About the project and the journalist
My name is Katie Doke Sawatzky and I was born in Saskatoon but grew up in Regina, Saskatchewan, on the territories of the nêhiyawak, Anihšināpēk, Dakota, Lakota, and Nakoda, and the homeland of the Métis.
After completing my BA in English at Canadian Mennonite University in Winnipeg, I lived on the University of British Columbia campus in Vancouver for two years with my husband Glenn and our two kids, before moving back to Regina. Living on the westernmost tip of the Point Grey Peninsula meant Vancouver’s old-growth temperate rainforest and the Pacific Ocean were minutes outside my door. At that time, I read Vancouver journalist James B. MacKinnon’s influential The Once and Future World, which makes the argument that we live in a world that hosts only 10 per cent of its potential biological diversity. MacKinnon also introduced me to a social phenomenon called shifting baselines, in which we normalize current levels of biodiversity because generational knowledge (the diversity our ancestors lived with) isn’t passed down over time. The combination of falling in love with the landscape and MacKinnon’s book inspired me to find out more about how much of Saskatchewan’s true prairie is left and what it means to people with different perspectives.
The Prairie Commons Project, or prairiecommons.ca, is a multimedia research project that completes my Master of Journalism degree at the University of Regina’s School of Journalism. It is a journalistic investigation on the state of native prairie in Saskatchewan and focuses on diverse communities and individuals who are trying to conserve the landscape despite government decisions and policies.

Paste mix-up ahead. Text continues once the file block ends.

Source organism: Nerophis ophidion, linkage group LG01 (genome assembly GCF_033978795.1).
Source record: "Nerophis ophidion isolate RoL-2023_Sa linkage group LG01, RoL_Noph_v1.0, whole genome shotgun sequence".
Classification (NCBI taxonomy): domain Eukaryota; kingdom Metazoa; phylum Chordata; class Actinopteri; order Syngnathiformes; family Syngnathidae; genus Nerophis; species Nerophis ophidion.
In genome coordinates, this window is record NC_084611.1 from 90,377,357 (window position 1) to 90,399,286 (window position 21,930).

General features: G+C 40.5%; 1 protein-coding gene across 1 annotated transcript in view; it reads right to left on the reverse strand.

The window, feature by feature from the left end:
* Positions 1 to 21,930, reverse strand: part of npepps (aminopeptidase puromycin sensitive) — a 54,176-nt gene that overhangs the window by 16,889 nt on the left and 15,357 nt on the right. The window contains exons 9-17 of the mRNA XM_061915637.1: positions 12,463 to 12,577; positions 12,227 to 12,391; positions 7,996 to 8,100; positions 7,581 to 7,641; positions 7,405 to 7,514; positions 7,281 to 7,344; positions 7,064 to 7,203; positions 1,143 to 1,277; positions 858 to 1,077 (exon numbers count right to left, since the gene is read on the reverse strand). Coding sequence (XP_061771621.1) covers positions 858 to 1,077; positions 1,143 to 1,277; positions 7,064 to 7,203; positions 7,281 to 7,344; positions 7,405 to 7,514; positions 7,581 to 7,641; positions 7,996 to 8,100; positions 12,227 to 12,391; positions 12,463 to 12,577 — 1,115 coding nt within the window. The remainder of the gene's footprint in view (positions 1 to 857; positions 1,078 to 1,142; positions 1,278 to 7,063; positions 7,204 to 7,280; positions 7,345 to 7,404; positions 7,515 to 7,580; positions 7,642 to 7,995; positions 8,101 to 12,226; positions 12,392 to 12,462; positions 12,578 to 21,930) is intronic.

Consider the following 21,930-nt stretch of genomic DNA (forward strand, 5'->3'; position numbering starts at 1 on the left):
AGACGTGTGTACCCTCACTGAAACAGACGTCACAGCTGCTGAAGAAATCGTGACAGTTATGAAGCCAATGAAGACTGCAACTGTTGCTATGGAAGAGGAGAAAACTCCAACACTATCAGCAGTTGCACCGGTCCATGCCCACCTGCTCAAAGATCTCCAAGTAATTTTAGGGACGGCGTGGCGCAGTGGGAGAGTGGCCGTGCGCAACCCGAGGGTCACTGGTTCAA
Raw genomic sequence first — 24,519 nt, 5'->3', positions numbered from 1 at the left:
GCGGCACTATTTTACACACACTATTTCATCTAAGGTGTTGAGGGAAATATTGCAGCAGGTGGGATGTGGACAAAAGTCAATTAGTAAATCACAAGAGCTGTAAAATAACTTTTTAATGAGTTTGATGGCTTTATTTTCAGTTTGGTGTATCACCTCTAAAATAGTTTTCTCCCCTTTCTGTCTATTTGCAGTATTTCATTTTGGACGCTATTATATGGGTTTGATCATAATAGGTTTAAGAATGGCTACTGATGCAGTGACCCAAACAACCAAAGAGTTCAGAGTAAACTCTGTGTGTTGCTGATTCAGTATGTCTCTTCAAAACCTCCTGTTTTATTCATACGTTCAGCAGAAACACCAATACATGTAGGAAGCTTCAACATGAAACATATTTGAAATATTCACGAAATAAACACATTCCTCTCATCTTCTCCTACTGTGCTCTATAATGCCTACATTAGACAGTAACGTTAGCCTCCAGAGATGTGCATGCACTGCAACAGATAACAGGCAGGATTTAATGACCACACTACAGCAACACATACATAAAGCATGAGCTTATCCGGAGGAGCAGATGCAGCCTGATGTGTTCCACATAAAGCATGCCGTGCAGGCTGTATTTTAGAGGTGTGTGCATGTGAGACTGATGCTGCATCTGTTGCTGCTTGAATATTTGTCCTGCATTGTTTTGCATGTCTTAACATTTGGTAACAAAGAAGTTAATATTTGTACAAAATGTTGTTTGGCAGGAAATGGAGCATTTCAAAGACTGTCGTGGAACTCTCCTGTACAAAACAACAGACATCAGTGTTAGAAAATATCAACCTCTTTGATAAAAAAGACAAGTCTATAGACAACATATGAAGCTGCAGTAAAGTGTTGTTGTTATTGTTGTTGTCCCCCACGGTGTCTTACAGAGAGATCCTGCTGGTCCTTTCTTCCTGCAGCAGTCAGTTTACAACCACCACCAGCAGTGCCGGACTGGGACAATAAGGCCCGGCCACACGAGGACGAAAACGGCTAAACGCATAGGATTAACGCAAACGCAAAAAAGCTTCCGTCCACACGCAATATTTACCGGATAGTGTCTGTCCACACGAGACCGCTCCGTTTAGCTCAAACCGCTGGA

The goal of the project is to inform the public and foster greater understanding about why different people care about native prairie, and how unique partnerships are forming between disparate groups. The idea of the “commons,” that is shared land, and how people interact with it is not new. American ecologist Garrett Hardin argued that, if unregulated, there is a “tragedy of the commons,” in which people look after only their own interests and the quality of the land degrades. My hope is that this project helps critique that idea, by telling stories of people who recognize the shared values of these lands we call home, and of a Canadian federal government who successfully regulated a grassland commons for 80 years.
I welcome comments or questions about this project. Please email me at [email protected]. I’m also on Facebook and my twitter handle is @kdokesawatzky.
I would like to thank Associate Professor of Geography and Environmental Studies Joe Piwowar for analyzing the AAFC crop-inventory data and creating maps to show the decline of grassland in Saskatchewan.
For their support, advice and encouragement, I want to thank my graduate supervisor Patricia Elliott, University of Regina j-school professors and instructors Mitch Diamantopolous, Merelda Fiddler, Trevor Grant, Robin Lawless and Mark Taylor. Lastly, and most importantly, I want to thank my husband Glenn Sawatzky and my children Leo and Evelynn for their enduring love over a very busy two years. You made this project possible.
John Spencer Middleton & Jack Spencer Gordon Middleton Scholarship
University of Regina Faculty of Arts/FGSR Graduate Student Base Funding
Saskatchewan Innovation and Excellence Graduate Scholarship
Margaret Skeel Graduate Student Scholarship